Could it be that the Amazon tribesmen, perhaps through their use of their particular language or through some other experiential means, had configured their brains in such a way that caused them to be able to see through the veil, so to speak? If so, is it not possible that some people who use mind-altering drugs — psychedelics, for example — are not hallucinating in the sense of imagining things that aren’t there, but rather are having the doors of perception cleansed, and through a temporary, drug-induced change in their brain chemistry, are able to perceive a level of reality that is normally closed to us?

If you think of the language of the Heptapods as a kind of drug that breaks down barriers of the perception of time, then you get an idea of what Arrival is about. It’s not that the language is a magic spell. Rather, it’s that the way that language works wires the brain of the one using it such that he or she develops a new consciousness of time. The further Dr. Banks goes into acquiring the language, the more the barriers confining consciousness to temporality crumble.

Dr. Banks finds herself dreaming of future events in her life, in fragments — shards of time when she is with a little girl we know to have died. We viewers experience them as flashbacks, because that’s how we are accustomed to seeing time. What we don’t get until late in the film is that Dr. Banks is in fact experiencing memories of things that have not yet happened. In other words, she’s seeing her own future — something she doesn’t grasp until around the time that we do. By the end of the film, as you know, she makes a decision that she knows will cause her pain and brokenness, but also bring about great joy, and not only joy, but will play a role in saving the world. Look:

 

The theme rests on a line Louise utters in one of Arrival’s closing scenes. “If you could see your whole life laid out in front of you, would you change things?” she asks her future husband Ian Donnelly. Put another way, would you rob someone of their existence, and yourself of the time shared with them on Earth, if you knew they would one day would feel pain, and you would feel their loss?

The question haunts the narrative because Louise is harboring a terrible secret. She knows Hannah will die young. She knows this before she even decides to conceive Hannah with Ian, a theoretical physicist who, years earlier, helped Louise crack the alien language, even though he does not speak it himself. When Louise tells Ian their daughter will die, he’s naturally upset. He assumes Louise could have warned him, or refused to have a child — changed the future. But Louise made the choice, even knowing the eventual outcome.

If Louise Banks had not chosen to marry Ian and give birth to Hannah, knowing that Hannah would die young, then the alien visitation might have ended with global disaster. Hannah’s life and death helped her mother crack the language code that saved the world. Hannah, in other words, was born to die, and in a sense died so that the world might live.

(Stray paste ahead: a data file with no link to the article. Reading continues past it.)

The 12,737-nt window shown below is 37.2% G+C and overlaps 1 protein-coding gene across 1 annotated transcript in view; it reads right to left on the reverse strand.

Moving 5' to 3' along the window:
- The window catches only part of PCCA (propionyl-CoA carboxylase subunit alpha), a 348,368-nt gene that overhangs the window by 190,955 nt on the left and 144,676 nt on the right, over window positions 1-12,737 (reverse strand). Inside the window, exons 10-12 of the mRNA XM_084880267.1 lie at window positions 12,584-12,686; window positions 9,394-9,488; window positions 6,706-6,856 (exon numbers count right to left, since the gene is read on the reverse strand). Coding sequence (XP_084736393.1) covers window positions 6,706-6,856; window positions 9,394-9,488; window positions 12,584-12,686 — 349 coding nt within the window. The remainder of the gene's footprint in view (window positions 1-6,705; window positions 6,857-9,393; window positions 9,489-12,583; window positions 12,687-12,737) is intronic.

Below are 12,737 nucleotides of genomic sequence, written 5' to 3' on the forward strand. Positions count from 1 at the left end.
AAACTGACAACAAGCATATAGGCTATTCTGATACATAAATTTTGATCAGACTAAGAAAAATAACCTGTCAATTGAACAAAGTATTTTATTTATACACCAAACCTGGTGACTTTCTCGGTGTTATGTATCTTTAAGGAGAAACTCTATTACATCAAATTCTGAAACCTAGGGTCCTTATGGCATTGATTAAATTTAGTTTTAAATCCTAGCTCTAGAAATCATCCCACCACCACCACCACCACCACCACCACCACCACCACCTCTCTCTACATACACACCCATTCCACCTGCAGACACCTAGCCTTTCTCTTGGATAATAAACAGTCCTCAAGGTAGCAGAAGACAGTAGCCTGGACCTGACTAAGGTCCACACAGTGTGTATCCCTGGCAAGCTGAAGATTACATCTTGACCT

If you are thinking of Simeon the prophet at the presentation of the child Jesus in the Temple, and his words to Mary, then you are thinking along with me. How did Simeon know what was going to happen? How does any prophet, or seer?

I don’t know if this has happened to you, but it has happened to me, and to a couple of my children (the ones most like me, as it happens). We have dreamed of future events, yet not realized what we’ve done until being in the moment, and having an intense déjà-vu experience. It’s never anything important, just one of those “I’ve been here before” things. The kids and I have talked about it. It happened to me a lot when I was a boy, but doesn’t happen much anymore. I have no idea what it means. Does the future already exist, and what we experience in those dreams is a bleeding-over from the future into the present? As a newly married woman, my mother had a very intense dream in which she was killed in a car accident. She saw the accident scene near Thompson Creek Bridge, and hovered over it watching my father rush past the police cars and the ambulance to the crash site. The dream shook her up so much that she resolved never to ride in a car driven by the woman she was accompanying that day.

Was it just a dream, nothing more, or had she been warned? If it was a warning, was it a fragment of a possible future, disclosed to her so that she might choose otherwise and avoid it?

Look at this:

That man was the former bassist for the band Weezer. Two weeks after tweeting that, he was in Chicago for the weekend … and died in his sleep of a heart attack.

How did he know? Where did the information in that dream exist?

Watching Arrival, I couldn’t help thinking about the way novelist Evgeny Vodolazkin plays around with time in his novel Laurus. In the narrative, linear time is revealed at various moments to be an illusion. I asked Vodolazkin about this in an interview: